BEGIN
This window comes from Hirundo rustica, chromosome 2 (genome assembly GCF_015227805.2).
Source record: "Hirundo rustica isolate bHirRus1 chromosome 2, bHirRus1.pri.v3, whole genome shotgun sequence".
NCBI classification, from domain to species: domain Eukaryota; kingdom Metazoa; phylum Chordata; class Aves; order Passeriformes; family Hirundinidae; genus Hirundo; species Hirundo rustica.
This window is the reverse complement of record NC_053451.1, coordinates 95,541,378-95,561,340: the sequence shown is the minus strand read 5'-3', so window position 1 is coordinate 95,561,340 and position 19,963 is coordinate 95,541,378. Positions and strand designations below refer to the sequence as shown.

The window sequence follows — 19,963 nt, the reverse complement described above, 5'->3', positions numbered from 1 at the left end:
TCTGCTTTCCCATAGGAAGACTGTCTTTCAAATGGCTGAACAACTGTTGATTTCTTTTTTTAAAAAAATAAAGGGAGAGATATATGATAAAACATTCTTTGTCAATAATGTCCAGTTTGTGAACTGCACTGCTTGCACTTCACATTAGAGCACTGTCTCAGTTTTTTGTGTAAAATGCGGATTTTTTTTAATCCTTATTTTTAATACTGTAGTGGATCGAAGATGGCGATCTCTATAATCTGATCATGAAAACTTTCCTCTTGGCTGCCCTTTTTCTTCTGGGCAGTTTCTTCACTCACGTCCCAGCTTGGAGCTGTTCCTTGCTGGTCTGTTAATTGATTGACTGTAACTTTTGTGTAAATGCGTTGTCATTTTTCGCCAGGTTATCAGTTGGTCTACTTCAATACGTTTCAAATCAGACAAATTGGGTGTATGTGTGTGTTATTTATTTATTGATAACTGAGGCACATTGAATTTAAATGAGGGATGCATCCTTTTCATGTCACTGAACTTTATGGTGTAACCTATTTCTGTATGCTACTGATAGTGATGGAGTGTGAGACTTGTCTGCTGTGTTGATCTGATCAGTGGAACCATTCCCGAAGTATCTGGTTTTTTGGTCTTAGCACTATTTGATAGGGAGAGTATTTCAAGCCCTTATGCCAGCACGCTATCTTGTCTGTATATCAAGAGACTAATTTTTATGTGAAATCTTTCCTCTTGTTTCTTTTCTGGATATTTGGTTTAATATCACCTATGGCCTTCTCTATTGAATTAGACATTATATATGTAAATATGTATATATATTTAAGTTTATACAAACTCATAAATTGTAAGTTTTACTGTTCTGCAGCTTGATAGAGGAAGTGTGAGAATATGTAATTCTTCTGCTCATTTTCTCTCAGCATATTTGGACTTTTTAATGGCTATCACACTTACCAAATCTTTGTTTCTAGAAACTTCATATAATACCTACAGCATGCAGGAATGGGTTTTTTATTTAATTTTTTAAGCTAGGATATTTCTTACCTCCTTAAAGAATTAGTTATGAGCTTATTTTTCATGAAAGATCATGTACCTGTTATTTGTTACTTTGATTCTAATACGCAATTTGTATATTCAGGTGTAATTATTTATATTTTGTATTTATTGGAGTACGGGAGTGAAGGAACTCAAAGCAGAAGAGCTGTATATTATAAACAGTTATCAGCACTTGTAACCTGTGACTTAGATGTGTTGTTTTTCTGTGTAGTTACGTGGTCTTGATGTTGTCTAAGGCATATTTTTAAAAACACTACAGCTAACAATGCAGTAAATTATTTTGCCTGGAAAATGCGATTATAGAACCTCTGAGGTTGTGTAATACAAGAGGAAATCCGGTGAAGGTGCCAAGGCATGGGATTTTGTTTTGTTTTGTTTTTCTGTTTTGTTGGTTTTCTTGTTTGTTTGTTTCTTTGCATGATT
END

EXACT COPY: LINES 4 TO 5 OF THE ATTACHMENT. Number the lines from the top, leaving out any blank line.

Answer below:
This window is the reverse complement of record NC_053451.1, coordinates 95,541,378-95,561,340: the sequence shown is the minus strand read 5'-3', so window position 1 is coordinate 95,561,340 and position 19,963 is coordinate 95,541,378. Positions and strand designations below refer to the sequence as shown.

The window sequence follows — 19,963 nt, the reverse complement described above, 5'->3', positions numbered from 1 at the left end: